Remember, there’s additional discounts on top of these offers for VMUG Advantage members, VCP holders, and Alumni.
Content Catalog 18 June
The release of the content catalog is the first chance to see the sessions on offer for both EU and US events. Whilst timings aren’t announced at this stage it’s a good opportunity to start marking the breakout sessions that are of interest.
The sessions listed can change, with some being added or possibly removed as the catalog develops so keep popping back during this period to keep up to date
US Session Builder 16 July
The Schedule Builder is where you can plan out your week and the US one goes live about a month before the event. A top tip is to get in early on the day this goes live and book in your “must see” sessions. As with the content catalog, keep popping back as the event draws near (and even after the keynote) as new sessions are always added in- particularly those tied around as-yet-unannounced product releases.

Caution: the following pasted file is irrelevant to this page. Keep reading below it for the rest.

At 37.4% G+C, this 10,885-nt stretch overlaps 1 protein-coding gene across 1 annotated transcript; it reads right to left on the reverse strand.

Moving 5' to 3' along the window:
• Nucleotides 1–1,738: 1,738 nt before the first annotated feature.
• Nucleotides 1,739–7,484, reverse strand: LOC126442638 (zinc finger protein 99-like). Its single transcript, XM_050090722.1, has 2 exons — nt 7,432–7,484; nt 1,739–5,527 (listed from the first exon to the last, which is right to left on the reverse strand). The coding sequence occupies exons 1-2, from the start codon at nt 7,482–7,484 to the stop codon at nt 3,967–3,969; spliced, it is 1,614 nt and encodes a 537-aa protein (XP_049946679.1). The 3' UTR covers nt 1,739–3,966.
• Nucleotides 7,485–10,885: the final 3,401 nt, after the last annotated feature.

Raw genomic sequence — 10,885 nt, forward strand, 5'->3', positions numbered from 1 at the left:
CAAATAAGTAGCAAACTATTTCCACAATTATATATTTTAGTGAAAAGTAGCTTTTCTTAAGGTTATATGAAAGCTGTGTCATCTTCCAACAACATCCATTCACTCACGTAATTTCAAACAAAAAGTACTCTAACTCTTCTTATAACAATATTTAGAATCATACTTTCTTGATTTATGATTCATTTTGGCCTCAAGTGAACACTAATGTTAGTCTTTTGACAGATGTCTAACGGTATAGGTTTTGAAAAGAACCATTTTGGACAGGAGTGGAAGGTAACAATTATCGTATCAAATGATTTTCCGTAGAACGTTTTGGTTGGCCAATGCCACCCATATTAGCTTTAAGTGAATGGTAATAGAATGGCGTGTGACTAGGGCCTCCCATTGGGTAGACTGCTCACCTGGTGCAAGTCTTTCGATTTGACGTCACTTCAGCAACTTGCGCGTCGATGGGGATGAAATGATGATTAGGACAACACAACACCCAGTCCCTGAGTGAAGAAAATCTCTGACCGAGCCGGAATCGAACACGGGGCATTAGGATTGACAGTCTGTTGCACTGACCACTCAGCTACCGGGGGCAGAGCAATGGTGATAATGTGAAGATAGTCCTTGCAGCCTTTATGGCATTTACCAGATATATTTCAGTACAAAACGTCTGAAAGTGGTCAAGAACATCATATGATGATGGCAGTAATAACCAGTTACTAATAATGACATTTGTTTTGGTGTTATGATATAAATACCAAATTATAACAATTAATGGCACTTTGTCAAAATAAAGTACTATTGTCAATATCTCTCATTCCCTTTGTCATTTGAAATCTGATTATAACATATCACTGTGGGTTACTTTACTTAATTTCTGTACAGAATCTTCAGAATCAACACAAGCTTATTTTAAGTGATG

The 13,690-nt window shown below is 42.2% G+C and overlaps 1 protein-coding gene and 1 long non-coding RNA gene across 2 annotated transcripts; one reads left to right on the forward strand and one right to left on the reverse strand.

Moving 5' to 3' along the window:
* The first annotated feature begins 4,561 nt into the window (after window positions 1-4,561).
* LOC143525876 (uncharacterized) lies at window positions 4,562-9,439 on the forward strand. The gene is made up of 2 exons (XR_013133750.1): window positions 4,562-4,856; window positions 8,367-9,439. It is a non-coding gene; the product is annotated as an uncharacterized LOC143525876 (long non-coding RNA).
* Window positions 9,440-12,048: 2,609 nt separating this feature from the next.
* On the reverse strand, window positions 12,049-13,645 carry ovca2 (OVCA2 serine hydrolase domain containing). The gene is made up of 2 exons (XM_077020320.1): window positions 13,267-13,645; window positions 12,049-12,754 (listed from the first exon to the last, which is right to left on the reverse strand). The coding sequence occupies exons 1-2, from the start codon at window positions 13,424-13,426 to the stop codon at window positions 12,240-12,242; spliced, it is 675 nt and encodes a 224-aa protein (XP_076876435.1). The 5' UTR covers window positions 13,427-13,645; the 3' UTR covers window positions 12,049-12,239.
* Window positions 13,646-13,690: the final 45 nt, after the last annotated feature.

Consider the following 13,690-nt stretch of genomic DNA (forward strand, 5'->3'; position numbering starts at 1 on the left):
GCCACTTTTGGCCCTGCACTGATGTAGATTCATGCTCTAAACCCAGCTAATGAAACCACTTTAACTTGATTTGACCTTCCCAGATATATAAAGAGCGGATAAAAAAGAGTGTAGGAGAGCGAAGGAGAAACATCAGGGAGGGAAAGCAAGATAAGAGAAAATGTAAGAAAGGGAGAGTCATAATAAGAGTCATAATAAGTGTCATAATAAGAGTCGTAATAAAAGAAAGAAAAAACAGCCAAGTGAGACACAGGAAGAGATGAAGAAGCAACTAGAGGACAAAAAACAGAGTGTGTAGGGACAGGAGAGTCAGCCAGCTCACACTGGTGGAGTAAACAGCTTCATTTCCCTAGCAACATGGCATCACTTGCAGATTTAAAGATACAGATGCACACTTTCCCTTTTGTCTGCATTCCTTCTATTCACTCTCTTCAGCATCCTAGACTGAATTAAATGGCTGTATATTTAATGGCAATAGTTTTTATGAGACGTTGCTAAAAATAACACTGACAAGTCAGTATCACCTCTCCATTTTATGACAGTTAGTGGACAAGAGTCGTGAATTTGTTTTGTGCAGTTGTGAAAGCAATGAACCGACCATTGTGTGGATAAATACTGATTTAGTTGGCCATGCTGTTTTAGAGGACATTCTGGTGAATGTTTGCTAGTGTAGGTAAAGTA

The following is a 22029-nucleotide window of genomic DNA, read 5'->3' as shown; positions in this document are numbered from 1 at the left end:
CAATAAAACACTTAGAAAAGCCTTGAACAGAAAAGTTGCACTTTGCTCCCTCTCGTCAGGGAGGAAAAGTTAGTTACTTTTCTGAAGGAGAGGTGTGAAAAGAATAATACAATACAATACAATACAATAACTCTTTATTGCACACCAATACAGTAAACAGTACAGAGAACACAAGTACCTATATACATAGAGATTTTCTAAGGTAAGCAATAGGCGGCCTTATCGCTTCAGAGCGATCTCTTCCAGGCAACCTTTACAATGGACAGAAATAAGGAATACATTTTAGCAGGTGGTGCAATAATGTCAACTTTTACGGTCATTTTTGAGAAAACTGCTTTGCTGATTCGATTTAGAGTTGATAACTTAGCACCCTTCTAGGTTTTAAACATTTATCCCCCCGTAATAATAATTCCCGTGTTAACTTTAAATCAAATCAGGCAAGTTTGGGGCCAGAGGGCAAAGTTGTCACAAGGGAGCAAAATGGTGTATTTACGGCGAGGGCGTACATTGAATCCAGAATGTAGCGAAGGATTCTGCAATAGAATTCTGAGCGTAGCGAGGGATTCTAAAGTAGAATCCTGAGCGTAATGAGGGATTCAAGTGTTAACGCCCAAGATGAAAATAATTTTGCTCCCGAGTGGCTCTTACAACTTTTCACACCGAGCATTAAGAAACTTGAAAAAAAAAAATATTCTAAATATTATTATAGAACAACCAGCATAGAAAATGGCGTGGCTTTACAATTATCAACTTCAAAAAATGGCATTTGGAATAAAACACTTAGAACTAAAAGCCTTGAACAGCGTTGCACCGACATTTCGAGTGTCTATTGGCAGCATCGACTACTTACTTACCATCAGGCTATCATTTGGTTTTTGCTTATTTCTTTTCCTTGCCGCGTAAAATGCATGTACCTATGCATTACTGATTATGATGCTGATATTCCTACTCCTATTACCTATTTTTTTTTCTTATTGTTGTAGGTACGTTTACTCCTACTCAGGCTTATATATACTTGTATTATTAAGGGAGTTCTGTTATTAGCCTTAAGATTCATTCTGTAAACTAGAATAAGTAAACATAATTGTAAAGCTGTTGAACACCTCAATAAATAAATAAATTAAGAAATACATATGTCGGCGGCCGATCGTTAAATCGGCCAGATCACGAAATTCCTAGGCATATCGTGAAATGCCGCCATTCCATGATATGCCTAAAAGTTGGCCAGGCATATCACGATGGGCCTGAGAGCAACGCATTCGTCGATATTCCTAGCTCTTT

VMworld US 25-29 August
After a couple of years out in Vegas, VMworld US returns to the Moscone Centre in San Francisco for 2019.
EU Session Builder 25 September
Like the US session builder detailed above, the timetabling function for the European leg is released a few weeks before the event itself.
VMworld Europe 4-7 November
The European leg is back in Barcelona again this year and keeping to the November dates from last year.
Full details of the conference can be found on vmworld.com
If you’re running VMware vCenter and ESXi 6.0 it’s time to start planning to upgrade as General Support ends on 12 March 2020- one year from now and five years from it’s release. Thankfully the upgrade from 6.0 to 6.5 or 6.7 is usually quite straightforward, and VMware have put a lot of work into streamlining this process.
Looking at the Product Lifecycle Matrix other notable products in the VMware stable worth keeping an eye on include NSX for vSphere (NSXv) 6.2, Site Recovery Manager (SRM) 6.0 and 6.1, and vSAN 6.0-6.2.